Museum Textile Services recently had occasion to conserve three flags from the collection of the Brown Family. Included among these was a Japanese Peace flag, or hinomaru yosegaki, meaning “To write sideways around the red sun.” This name describes the appearance of the flag, with written messages radiating from the center. The Good Luck Flag was a traditional gift to members of the Japanese military during the time of the Empire of Japan. Many were collected as souvenirs by members of the American, British, and Australian military while fighting the ardent Japanese forces during World War Two.
Although these flags have been found to date as early as the first Sino-Japanese War of 1894-1895, they are most commonly associated with the second Sino-Japanese War of 1937-1945. They are the national flag of Japan, and were produced from varying materials to be carried with the man-off-to-war in his personal effects. The Brown's flag was made of cotton, and a translation of the writing tells us it was given to Yoshio Kojima from his family, friends, co-workers, and employer.
Written throughout are hopeful messages, such as “Give seven lives for Your Country,” “Please work with good health,” and “Take care.” The flag served as a type of talisman for the recipient--every time the flag was unfolded and the soldier saw the exhortations and signatures, it was thought to galvanize the soldier to do his duty and see him through the challenging times of war.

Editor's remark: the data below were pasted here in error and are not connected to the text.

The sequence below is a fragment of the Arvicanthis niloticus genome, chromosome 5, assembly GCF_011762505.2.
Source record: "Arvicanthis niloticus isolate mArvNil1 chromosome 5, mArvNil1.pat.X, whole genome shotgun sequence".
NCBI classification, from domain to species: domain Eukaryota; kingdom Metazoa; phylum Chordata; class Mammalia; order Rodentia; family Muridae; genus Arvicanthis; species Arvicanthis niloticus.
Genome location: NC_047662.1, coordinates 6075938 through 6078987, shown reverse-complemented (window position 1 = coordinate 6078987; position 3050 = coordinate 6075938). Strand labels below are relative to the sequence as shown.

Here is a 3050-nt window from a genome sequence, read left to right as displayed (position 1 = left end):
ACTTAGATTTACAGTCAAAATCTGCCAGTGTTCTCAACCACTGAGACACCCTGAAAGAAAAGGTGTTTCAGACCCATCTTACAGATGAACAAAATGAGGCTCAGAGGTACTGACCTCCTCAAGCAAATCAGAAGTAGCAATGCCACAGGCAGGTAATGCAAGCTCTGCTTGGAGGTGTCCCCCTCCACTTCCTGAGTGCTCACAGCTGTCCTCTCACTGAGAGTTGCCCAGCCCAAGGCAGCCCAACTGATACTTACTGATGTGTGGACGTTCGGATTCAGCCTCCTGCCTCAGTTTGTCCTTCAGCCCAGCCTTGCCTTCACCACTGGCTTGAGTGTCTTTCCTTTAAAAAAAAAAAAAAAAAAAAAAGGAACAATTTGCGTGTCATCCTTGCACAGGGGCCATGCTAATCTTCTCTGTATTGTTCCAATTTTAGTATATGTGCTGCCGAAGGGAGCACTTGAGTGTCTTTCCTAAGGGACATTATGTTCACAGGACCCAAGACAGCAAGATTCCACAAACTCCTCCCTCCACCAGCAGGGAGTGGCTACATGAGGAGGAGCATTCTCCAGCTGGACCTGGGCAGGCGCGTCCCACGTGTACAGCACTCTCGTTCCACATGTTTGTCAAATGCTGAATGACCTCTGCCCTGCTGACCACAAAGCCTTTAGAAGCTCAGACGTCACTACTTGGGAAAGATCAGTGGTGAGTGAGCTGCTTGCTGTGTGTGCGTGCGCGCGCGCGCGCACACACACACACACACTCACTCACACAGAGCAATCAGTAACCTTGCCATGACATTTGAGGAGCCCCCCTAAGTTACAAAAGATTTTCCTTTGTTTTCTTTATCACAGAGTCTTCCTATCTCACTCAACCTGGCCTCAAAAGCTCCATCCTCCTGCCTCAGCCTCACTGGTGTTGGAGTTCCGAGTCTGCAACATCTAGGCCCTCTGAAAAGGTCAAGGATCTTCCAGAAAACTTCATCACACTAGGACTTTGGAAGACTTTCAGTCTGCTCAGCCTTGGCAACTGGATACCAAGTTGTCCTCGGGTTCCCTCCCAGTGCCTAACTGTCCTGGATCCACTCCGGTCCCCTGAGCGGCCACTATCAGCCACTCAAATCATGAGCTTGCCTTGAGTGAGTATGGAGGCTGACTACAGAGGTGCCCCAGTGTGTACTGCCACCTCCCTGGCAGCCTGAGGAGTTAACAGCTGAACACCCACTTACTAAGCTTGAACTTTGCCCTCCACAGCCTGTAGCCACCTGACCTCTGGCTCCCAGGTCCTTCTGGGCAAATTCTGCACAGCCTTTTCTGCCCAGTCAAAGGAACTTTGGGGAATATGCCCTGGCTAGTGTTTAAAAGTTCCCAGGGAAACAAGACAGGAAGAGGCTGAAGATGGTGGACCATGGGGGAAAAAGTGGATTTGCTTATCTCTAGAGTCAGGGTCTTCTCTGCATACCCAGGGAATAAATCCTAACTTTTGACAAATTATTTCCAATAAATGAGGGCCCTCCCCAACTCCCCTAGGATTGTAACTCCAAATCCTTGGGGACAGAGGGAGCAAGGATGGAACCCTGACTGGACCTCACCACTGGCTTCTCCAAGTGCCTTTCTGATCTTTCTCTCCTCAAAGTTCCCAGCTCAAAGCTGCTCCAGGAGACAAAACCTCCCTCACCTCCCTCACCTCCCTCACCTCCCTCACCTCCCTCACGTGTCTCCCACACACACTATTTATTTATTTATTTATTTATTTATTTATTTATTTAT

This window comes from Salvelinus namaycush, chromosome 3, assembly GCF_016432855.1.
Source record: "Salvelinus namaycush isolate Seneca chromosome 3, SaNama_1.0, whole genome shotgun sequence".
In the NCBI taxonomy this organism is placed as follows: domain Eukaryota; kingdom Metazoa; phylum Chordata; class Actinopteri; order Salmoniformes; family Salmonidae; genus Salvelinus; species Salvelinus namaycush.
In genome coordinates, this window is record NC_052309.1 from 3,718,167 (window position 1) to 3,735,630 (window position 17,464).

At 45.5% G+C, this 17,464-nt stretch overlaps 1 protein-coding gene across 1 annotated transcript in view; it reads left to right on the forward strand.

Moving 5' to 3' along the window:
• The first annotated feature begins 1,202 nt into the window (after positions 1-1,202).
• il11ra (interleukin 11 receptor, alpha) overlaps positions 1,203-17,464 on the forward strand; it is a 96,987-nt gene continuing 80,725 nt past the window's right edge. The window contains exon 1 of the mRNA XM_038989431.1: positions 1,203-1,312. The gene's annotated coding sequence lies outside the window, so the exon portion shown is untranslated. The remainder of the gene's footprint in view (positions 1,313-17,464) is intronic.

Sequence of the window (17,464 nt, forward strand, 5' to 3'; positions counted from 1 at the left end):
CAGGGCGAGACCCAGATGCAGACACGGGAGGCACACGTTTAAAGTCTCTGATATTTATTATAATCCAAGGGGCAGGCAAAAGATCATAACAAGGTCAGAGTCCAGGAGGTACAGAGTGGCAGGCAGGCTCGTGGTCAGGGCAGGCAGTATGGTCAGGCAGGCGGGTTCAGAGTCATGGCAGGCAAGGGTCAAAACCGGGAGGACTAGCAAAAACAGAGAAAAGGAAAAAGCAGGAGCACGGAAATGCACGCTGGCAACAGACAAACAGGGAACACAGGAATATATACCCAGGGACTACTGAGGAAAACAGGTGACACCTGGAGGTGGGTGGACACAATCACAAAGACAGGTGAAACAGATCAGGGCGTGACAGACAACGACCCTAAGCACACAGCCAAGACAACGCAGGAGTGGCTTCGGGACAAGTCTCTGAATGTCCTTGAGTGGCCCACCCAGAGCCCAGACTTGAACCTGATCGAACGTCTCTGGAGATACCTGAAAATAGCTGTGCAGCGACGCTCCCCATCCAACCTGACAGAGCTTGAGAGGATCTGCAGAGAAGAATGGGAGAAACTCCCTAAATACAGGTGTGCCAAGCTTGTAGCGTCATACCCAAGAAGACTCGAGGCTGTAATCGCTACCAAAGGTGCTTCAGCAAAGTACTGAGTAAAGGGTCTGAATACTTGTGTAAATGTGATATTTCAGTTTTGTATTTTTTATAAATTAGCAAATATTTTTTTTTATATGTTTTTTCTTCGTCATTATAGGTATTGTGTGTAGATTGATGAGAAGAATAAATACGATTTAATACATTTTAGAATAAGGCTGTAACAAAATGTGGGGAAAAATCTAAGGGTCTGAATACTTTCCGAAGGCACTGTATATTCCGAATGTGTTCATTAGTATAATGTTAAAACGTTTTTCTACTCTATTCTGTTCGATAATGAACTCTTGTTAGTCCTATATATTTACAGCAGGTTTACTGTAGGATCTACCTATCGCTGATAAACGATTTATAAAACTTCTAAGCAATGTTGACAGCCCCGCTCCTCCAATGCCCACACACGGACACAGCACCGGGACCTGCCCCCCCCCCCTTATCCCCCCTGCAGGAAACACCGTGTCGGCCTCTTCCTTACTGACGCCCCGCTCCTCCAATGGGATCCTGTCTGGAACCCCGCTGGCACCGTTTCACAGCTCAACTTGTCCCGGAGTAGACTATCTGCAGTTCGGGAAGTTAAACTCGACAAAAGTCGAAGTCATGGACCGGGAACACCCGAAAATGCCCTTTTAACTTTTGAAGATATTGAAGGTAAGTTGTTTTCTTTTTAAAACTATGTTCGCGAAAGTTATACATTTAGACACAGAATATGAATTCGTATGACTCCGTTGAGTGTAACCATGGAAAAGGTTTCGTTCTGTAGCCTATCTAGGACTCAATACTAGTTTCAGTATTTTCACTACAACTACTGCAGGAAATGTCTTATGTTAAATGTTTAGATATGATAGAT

Richard K. Brown passed this flag down to his sons. Richard was born on May 18, 1917, in Ohio. He graduated from University High School in Ann Arbor in 1935 and graduated in 1940 from the University of Michigan with a Bachelors degree in Electrical Engineering. In 1941, Richard joined the Army but was able to attend courses at Harvard's Underwater Sound Lab as research associate, testing anti-submarine sonar for the Navy and Army Air Corps. He later went on to attend MIT and a secret course at the Bell Lab School. With all this education under his belt, 1st Lieutenant Richard K. Brown entered active service on March 31, 1943.